When the Legislature passed an employer sanctions bill that was signed into law last year, it was considered legally questionable.
But the law has functioned largely as intended. So Proposition 202, which is pushed as a “fix,” is unneeded and may undermine the current law.
Under the law, business owners who knowingly hire people not in the country legally can be prosecuted. A first violation causes business licenses to be suspended for 10 days; a second violation leads to permanent revocation.
No one has been prosecuted under the law, but there are anecdotal reports that it has prompted some illegal immigrants to leave the state.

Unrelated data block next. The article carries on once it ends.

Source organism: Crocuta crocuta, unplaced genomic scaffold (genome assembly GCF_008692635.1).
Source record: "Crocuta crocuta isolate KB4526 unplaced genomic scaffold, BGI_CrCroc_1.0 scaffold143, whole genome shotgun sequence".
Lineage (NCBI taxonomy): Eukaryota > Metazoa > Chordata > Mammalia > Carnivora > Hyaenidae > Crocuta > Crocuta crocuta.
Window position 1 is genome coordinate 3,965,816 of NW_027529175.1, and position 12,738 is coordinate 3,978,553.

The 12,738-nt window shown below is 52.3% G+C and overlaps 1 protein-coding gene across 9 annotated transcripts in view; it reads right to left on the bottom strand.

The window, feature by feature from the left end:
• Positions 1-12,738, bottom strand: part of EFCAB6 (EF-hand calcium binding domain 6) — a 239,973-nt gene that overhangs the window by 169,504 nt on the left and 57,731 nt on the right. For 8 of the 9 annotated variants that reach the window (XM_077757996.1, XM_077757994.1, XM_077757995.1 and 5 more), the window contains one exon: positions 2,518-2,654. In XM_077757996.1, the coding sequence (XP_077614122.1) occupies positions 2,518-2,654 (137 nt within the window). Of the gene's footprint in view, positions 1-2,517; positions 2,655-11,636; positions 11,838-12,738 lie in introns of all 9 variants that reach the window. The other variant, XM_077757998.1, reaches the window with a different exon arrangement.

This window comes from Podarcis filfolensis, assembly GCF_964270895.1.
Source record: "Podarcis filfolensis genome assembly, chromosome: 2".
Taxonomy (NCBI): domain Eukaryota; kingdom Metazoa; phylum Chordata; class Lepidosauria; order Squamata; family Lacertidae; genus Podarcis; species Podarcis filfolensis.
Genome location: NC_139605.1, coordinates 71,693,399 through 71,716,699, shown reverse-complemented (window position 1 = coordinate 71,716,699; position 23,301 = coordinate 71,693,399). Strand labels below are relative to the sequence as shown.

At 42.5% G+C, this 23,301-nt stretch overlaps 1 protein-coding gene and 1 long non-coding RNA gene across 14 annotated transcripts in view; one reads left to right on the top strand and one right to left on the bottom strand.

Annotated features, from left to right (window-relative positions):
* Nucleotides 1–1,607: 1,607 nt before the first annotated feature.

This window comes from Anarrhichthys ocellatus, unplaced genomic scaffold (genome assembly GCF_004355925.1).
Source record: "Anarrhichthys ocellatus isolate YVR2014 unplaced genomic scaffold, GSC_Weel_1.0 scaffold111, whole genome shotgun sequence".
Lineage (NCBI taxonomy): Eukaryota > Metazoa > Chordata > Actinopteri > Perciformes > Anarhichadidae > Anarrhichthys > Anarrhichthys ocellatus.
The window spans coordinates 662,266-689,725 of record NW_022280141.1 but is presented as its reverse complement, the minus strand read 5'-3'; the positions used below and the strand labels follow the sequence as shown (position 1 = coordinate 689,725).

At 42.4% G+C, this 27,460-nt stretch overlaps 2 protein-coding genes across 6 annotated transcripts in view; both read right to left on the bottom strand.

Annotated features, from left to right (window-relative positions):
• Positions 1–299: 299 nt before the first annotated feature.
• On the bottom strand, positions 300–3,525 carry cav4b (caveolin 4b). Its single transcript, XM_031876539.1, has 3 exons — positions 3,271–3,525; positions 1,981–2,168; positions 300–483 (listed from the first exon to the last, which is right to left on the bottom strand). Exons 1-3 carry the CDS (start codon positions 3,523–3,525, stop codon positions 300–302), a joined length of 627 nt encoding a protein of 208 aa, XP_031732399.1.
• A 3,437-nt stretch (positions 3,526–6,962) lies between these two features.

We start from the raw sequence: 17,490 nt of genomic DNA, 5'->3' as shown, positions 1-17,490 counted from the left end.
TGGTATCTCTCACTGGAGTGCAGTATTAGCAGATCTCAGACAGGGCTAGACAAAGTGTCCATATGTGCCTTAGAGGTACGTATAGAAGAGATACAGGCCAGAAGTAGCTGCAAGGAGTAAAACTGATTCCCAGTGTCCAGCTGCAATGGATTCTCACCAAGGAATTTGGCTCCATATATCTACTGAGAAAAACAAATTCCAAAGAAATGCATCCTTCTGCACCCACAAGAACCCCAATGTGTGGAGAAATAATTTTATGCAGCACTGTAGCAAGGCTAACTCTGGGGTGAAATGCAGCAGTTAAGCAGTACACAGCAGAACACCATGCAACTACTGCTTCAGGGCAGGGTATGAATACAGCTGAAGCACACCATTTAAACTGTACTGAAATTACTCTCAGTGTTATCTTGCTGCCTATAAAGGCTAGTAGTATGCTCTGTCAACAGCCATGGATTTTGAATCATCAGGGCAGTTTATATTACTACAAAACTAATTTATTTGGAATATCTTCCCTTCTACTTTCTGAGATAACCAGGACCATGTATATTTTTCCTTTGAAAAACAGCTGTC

The law isn’t perfect, but it has been upheld by two federal courts. And last year, the Legislature moved to fix some problems.
Prop. 202 would do away with the current law and replace it with a new but very similar one. It would make it more difficult for prosecutors to prove illegal workers were hired knowingly and would require that all complaints be signed and in writing.
We are leery of doing away with a law that has been upheld by the courts. The new one could be overturned, leaving Arizona with no employer sanctions law. We’d rather have the Legislature continue to improve it.
The Tucson Citizen urges a “no” vote on Proposition 202.
A Thursday editorial incorrectly reported a former leadership position held by Barney Brenner, a candidate for the District 3 seat on the Pima County Board of Supervisors.
Brenner is a former president of the Pima County Republican Club.